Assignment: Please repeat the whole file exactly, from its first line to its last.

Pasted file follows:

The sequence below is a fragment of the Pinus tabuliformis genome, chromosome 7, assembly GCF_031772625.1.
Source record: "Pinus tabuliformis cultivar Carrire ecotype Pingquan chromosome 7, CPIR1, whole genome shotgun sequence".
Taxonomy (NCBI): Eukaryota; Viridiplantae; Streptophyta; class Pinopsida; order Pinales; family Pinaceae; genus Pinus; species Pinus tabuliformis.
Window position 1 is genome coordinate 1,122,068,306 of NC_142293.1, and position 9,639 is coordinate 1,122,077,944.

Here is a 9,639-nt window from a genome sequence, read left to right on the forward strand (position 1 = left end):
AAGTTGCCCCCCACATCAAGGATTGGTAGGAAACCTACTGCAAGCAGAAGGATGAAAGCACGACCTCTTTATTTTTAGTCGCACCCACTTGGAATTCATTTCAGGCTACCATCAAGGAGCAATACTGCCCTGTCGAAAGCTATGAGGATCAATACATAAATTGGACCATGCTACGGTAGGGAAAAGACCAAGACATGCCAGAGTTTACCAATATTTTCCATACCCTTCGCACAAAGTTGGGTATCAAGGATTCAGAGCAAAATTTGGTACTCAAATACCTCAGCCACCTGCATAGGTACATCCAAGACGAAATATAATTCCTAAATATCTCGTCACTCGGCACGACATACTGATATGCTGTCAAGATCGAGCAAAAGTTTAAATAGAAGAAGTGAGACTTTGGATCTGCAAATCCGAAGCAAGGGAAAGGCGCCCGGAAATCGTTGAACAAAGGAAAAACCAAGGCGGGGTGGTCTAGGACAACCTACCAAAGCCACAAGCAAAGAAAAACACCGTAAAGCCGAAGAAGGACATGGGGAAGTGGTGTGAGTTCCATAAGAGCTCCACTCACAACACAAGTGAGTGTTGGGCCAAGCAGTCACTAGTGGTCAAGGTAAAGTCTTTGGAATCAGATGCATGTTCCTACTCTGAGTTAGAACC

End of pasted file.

The sequence below is a fragment of the Pinus tabuliformis genome, chromosome 7, assembly GCF_031772625.1.
Source record: "Pinus tabuliformis cultivar Carrire ecotype Pingquan chromosome 7, CPIR1, whole genome shotgun sequence".
Taxonomy (NCBI): Eukaryota; Viridiplantae; Streptophyta; class Pinopsida; order Pinales; family Pinaceae; genus Pinus; species Pinus tabuliformis.
Window position 1 is genome coordinate 1,122,068,306 of NC_142293.1, and position 9,639 is coordinate 1,122,077,944.

Here is a 9,639-nt window from a genome sequence, read left to right on the forward strand (position 1 = left end):
AAGTTGCCCCCCACATCAAGGATTGGTAGGAAACCTACTGCAAGCAGAAGGATGAAAGCACGACCTCTTTATTTTTAGTCGCACCCACTTGGAATTCATTTCAGGCTACCATCAAGGAGCAATACTGCCCTGTCGAAAGCTATGAGGATCAATACATAAATTGGACCATGCTACGGTAGGGAAAAGACCAAGACATGCCAGAGTTTACCAATATTTTCCATACCCTTCGCACAAAGTTGGGTATCAAGGATTCAGAGCAAAATTTGGTACTCAAATACCTCAGCCACCTGCATAGGTACATCCAAGACGAAATATAATTCCTAAATATCTCGTCACTCGGCACGACATACTGATATGCTGTCAAGATCGAGCAAAAGTTTAAATAGAAGAAGTGAGACTTTGGATCTGCAAATCCGAAGCAAGGGAAAGGCGCCCGGAAATCGTTGAACAAAGGAAAAACCAAGGCGGGGTGGTCTAGGACAACCTACCAAAGCCACAAGCAAAGAAAAACACCGTAAAGCCGAAGAAGGACATGGGGAAGTGGTGTGAGTTCCATAAGAGCTCCACTCACAACACAAGTGAGTGTTGGGCCAAGCAGTCACTAGTGGTCAAGGTAAAGTCTTTGGAATCAGATGCATGTTCCTACTCTGAGTTAGAACC